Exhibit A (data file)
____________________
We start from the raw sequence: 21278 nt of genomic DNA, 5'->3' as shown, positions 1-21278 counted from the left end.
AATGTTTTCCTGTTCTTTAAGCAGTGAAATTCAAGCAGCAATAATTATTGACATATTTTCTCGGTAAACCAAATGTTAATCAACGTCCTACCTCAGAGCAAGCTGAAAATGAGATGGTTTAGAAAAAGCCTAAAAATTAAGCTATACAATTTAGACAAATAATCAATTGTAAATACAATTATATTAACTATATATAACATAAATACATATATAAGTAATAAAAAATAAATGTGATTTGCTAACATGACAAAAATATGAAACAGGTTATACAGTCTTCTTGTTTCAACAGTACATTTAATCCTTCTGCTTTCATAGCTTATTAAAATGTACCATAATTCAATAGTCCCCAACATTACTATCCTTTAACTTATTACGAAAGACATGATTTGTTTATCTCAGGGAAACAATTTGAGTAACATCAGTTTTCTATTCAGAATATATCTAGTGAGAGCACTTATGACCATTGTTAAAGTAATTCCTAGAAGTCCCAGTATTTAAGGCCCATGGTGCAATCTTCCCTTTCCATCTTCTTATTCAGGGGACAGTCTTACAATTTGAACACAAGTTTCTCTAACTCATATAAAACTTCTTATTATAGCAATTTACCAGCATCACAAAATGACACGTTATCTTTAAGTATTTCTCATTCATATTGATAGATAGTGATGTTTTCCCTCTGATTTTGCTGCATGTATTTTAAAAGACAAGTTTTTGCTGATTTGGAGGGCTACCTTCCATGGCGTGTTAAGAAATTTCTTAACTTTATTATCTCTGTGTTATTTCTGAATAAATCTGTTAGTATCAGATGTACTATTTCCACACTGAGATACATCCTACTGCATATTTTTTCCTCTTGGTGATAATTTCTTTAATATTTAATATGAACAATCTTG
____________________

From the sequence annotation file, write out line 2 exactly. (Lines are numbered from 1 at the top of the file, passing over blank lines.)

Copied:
AATGTTTTCCTGTTCTTTAAGCAGTGAAATTCAAGCAGCAATAATTATTGACATATTTTCTCGGTAAACCAAATGTTAATCAACGTCCTACCTCAGAGCAAGCTGAAAATGAGATGGTTTAGAAAAAGCCTAAAAATTAAGCTATACAATTTAGACAAATAATCAATTGTAAATACAATTATATTAACTATATATAACATAAATACATATATAAGTAATAAAAAATAAATGTGATTTGCTAACATGACAAAAATATGAAACAGGTTATACAGTCTTCTTGTTTCAACAGTACATTTAATCCTTCTGCTTTCATAGCTTATTAAAATGTACCATAATTCAATAGTCCCCAACATTACTATCCTTTAACTTATTACGAAAGACATGATTTGTTTATCTCAGGGAAACAATTTGAGTAACATCAGTTTTCTATTCAGAATATATCTAGTGAGAGCACTTATGACCATTGTTAAAGTAATTCCTAGAAGTCCCAGTATTTAAGGCCCATGGTGCAATCTTCCCTTTCCATCTTCTTATTCAGGGGACAGTCTTACAATTTGAACACAAGTTTCTCTAACTCATATAAAACTTCTTATTATAGCAATTTACCAGCATCACAAAATGACACGTTATCTTTAAGTATTTCTCATTCATATTGATAGATAGTGATGTTTTCCCTCTGATTTTGCTGCATGTATTTTAAAAGACAAGTTTTTGCTGATTTGGAGGGCTACCTTCCATGGCGTGTTAAGAAATTTCTTAACTTTATTATCTCTGTGTTATTTCTGAATAAATCTGTTAGTATCAGATGTACTATTTCCACACTGAGATACATCCTACTGCATATTTTTTCCTCTTGGTGATAATTTCTTTAATATTTAATATGAACAATCTTG